Gmail setup for advanced custom signatures
There are plenty of Gmail signature setup guides available online. But when you are creating finished, HTML-coded email signatures with all of the styles, hacks, and tweaks which make it look the same in most email-clients, a simple Gmail setup tutorial is not going to cut it.
What happens in Gmail (and many other email clients) when you paste the signature into the signature box, is that things are changed at the code level. While Gmail is awesome in that it keeps a good visual representation of the signature you created, some of the details and extra features are lost.
Here at Texas Creative, we go the extra mile to create custom email signatures, fully-coded with tweaks and adjustments so that the signature retains its intended design in all popular email clients. For example, to force links in the designed signature to not be displayed as highlighted in blue with underline in mobile or Outlook email clients, we add specific code in each link to prevent the default, thus retaining the nicer styling despite the fact that they are links. But when pasting directly into the Gmail editor, all that extra code gets filtered out, so without an option in the editor to enter the raw code, it’s very difficult to implement those tweaks. Not being willing to settle for what’s given by Gmail, I discovered a way to work around the editor and load raw code into the signature box.
Formal warning - this is not for the faint of heart… as we are basically hacking the way Gmail loads the signature to the system. It may require a few tries to get it to load right. Also, some basic knowledge of HTML code will be really helpful.
Go to your Gmail Settings. Top-right gear icon button, then select “settings” from the drop-down.
Settings should take you directly to your “General” tab.
Now just scroll all the way down to the “Signature:” section.
~ Now, for those who aren’t concerned with keeping the perfection of your code, all you would have to do is copy your signature from an HTML page or word editor as it looks and paste it on the signature editor box. But if you want to go the extra mile, continue to step 3 ~
Here is the extra mile: Now, instead of just copying the email signature design directly into that editor, we are going inject the custom designed signature raw HTML code into the editor’s backend HTML markup so it doesn’t get processed in the pasting process.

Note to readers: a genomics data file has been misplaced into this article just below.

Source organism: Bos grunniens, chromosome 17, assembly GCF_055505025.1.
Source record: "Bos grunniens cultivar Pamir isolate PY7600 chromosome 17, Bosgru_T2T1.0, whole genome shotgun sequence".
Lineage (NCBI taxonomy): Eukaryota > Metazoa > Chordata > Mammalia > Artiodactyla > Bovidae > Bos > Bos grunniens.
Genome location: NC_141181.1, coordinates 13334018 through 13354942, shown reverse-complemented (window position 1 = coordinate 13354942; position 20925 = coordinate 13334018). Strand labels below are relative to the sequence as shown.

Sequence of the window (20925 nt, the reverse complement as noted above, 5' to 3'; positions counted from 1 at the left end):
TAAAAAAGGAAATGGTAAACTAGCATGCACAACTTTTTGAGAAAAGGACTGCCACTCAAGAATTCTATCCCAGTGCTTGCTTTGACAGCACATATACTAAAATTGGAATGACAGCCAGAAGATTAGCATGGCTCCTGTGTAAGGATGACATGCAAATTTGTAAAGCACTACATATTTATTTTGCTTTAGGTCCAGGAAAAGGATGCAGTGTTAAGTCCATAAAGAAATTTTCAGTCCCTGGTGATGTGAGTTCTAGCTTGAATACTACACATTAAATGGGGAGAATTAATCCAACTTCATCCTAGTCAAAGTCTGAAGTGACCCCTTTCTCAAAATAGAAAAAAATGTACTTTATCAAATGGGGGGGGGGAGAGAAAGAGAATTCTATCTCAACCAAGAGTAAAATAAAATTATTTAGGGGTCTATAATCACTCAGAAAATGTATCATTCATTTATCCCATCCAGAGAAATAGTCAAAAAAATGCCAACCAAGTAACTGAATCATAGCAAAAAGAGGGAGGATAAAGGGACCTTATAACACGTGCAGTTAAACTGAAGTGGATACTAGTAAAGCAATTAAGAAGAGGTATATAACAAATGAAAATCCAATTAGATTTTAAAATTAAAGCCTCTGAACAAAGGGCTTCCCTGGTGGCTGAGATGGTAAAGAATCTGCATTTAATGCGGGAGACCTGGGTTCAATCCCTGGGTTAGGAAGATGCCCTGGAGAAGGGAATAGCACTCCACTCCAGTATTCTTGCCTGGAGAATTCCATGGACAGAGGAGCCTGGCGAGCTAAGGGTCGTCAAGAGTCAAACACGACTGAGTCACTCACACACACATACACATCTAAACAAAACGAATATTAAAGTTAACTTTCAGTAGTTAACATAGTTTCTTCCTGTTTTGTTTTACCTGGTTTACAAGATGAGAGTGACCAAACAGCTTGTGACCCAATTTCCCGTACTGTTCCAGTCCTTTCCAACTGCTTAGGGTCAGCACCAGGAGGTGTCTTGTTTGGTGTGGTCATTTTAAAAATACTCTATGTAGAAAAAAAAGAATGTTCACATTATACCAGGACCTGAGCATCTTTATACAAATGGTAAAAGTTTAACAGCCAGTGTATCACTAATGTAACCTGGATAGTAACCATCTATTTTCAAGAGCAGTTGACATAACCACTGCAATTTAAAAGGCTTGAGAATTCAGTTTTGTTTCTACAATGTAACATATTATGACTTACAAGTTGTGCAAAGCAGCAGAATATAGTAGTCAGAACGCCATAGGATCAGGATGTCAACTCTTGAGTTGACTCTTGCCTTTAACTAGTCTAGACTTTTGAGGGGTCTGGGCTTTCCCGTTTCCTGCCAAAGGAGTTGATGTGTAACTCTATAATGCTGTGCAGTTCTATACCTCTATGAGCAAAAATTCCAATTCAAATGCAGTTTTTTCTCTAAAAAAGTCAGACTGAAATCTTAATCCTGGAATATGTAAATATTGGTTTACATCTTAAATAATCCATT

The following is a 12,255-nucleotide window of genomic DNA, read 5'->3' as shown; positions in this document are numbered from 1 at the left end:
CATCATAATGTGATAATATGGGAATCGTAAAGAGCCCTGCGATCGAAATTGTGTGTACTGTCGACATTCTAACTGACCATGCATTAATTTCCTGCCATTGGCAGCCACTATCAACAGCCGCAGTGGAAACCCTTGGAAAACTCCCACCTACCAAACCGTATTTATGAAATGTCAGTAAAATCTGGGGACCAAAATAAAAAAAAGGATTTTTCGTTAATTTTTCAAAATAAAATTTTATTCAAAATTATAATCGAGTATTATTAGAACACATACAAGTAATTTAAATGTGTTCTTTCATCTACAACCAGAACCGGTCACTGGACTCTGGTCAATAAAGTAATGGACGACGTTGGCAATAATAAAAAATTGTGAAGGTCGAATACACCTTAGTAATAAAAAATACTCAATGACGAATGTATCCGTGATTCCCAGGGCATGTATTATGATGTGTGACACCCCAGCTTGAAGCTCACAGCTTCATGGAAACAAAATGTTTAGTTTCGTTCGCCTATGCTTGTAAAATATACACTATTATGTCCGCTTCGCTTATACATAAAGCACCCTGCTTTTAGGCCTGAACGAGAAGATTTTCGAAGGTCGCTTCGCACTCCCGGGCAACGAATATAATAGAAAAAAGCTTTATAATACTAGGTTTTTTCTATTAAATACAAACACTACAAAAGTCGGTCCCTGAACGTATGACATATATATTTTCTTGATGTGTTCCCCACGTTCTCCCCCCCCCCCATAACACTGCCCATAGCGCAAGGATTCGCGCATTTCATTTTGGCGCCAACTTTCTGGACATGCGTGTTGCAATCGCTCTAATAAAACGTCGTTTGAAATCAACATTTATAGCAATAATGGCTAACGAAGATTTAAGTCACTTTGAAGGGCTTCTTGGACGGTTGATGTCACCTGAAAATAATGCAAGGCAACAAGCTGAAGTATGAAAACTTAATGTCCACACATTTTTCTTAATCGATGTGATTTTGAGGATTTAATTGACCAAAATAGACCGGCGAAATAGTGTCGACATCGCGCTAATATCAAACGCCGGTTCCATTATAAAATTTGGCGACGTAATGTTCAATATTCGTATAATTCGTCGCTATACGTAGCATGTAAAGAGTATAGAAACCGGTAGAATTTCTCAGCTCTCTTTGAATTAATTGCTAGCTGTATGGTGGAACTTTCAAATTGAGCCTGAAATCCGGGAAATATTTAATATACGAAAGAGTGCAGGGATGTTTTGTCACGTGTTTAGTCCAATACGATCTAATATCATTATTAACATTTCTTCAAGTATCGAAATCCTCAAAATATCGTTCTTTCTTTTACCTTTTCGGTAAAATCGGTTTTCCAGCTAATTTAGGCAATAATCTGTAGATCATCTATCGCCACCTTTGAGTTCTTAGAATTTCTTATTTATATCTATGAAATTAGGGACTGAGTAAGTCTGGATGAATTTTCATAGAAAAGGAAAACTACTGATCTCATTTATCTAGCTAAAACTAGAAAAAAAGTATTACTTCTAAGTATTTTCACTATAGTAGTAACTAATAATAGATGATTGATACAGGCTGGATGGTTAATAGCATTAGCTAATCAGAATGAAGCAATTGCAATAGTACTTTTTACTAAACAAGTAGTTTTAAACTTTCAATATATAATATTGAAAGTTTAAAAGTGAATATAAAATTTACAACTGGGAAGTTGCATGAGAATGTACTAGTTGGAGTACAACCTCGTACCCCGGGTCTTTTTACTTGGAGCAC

In the signature editor window, right+click the edit empty box area and select “Inspect” from the drop-down window.
Your inspector will open, and if you are lucky it will take you directly to the html tags that you will need to edit. If not, life will be hard, but not impossible. Search in the code for the <div aria-label=”Signature” > tag. It will have other attributes in it, but don’t worry about that.
In Chrome, Firefox, Safari and IE10+ Browsers: right-click the tag in the inspector window and select “Edit as HTML” from the popup box.
Next, you will edit the HTML code inside the tag like so:
<div aria-label="Signature" … > ← Leave the original parent div intact <br> ← Notice the new line tag, it will come in useful later. < PASTE YOUR CUSTOM SIGNATURE RAW HTML CODE HERE > </div>
Almost done…Follow this exactly step by step:
- Click away from the inspector and go back to the editor window. You should see your signature on the window.
- Click at the top of your signature where your first “<br>” (empty line) should be.
- Press “Enter” on your keyboard to create another line (now there are two lines before your signature).
- Next press “Back” or “Delete” on your keyboard so there is only one line before your signature again. (This is just to trigger the save button to turn on.)
- Scroll down to the bottom click on the “Save Changes” button.
Test your new signature by creating a new message. That’s all.
Still reading? Check out some of our other blogs for more tips, tricks, and professional insights.
Happy Coding! ;)